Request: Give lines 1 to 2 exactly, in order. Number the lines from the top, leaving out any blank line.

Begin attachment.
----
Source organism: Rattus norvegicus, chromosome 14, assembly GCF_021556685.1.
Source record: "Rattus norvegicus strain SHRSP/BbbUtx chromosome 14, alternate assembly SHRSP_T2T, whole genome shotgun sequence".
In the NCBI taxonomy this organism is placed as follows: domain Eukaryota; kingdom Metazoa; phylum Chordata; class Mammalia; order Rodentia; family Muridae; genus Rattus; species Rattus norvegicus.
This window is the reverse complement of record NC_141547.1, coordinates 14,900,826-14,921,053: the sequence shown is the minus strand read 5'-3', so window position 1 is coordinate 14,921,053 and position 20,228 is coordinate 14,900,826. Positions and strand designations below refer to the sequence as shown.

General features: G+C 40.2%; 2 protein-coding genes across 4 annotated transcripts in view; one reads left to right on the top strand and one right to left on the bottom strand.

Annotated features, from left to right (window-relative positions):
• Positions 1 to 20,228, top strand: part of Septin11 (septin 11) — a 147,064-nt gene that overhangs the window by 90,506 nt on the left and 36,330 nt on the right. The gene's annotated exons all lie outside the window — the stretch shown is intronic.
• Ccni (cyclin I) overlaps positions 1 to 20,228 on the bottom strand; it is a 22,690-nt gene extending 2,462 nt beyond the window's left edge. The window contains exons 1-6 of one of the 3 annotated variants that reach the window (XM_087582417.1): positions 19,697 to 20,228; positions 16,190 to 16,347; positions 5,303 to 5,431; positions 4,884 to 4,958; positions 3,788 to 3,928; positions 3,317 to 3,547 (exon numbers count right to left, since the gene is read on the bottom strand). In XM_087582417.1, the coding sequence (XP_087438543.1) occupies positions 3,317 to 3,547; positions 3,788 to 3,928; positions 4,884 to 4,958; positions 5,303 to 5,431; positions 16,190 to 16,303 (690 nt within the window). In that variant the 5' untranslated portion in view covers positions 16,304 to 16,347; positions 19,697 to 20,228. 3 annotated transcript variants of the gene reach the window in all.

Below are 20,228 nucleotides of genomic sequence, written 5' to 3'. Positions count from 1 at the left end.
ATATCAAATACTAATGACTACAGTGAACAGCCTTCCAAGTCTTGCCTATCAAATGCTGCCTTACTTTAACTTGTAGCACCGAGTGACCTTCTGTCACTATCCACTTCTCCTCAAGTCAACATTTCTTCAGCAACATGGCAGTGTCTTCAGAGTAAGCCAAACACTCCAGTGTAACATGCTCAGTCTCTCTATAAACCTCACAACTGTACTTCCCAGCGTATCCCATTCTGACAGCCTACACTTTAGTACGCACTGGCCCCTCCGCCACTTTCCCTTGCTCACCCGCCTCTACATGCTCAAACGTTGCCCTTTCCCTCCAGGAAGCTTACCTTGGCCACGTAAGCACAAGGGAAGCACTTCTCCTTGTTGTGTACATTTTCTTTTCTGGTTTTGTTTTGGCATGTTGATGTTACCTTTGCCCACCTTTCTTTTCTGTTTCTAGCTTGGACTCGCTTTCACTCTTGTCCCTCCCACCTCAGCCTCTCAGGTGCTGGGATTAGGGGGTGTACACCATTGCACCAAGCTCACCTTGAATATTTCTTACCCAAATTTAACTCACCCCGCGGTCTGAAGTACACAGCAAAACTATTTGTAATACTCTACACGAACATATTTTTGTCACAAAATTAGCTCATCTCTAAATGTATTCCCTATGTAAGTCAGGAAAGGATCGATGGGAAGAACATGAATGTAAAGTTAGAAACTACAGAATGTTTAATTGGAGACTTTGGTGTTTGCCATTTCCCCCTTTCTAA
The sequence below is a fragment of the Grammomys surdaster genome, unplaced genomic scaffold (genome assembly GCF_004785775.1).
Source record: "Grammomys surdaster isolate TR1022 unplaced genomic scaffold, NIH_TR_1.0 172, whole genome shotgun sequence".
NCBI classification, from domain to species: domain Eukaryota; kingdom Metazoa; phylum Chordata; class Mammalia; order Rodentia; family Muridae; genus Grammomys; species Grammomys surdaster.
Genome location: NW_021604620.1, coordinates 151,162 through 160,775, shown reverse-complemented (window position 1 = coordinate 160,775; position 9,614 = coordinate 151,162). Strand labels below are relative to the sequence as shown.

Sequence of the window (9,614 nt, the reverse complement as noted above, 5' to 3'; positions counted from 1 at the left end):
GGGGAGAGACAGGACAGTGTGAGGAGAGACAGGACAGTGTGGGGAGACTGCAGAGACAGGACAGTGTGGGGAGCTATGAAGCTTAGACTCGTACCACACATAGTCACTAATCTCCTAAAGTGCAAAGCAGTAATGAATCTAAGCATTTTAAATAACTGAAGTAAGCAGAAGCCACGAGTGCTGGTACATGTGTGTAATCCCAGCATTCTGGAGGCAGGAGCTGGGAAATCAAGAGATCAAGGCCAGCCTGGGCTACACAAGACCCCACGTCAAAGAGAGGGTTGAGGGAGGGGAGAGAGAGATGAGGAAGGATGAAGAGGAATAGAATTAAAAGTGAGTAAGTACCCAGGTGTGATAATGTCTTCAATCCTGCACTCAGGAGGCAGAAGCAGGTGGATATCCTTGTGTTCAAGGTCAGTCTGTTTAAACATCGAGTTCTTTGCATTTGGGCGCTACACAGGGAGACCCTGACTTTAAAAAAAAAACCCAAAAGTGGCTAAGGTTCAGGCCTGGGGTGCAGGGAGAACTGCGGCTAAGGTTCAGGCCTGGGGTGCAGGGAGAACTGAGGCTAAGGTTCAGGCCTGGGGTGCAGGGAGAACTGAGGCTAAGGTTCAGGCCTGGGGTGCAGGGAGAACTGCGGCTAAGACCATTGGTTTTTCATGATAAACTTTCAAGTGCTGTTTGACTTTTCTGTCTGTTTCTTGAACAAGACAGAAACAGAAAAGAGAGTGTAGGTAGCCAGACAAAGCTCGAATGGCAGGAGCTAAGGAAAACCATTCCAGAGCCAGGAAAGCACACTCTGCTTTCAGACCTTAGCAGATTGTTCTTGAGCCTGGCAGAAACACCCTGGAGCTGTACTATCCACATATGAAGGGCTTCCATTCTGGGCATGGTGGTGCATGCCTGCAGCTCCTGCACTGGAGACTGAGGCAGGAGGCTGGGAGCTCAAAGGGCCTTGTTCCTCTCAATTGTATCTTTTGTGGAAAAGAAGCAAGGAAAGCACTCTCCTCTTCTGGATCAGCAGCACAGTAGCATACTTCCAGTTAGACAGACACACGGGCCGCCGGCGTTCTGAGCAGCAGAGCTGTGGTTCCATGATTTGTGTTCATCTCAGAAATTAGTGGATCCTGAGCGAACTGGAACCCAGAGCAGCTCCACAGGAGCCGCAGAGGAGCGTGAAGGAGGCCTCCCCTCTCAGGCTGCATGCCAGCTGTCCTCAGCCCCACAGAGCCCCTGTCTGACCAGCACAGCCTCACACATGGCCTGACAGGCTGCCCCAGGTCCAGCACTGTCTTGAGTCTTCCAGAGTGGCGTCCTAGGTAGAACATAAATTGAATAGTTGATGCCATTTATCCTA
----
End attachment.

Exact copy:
Source organism: Rattus norvegicus, chromosome 14, assembly GCF_021556685.1.
Source record: "Rattus norvegicus strain SHRSP/BbbUtx chromosome 14, alternate assembly SHRSP_T2T, whole genome shotgun sequence".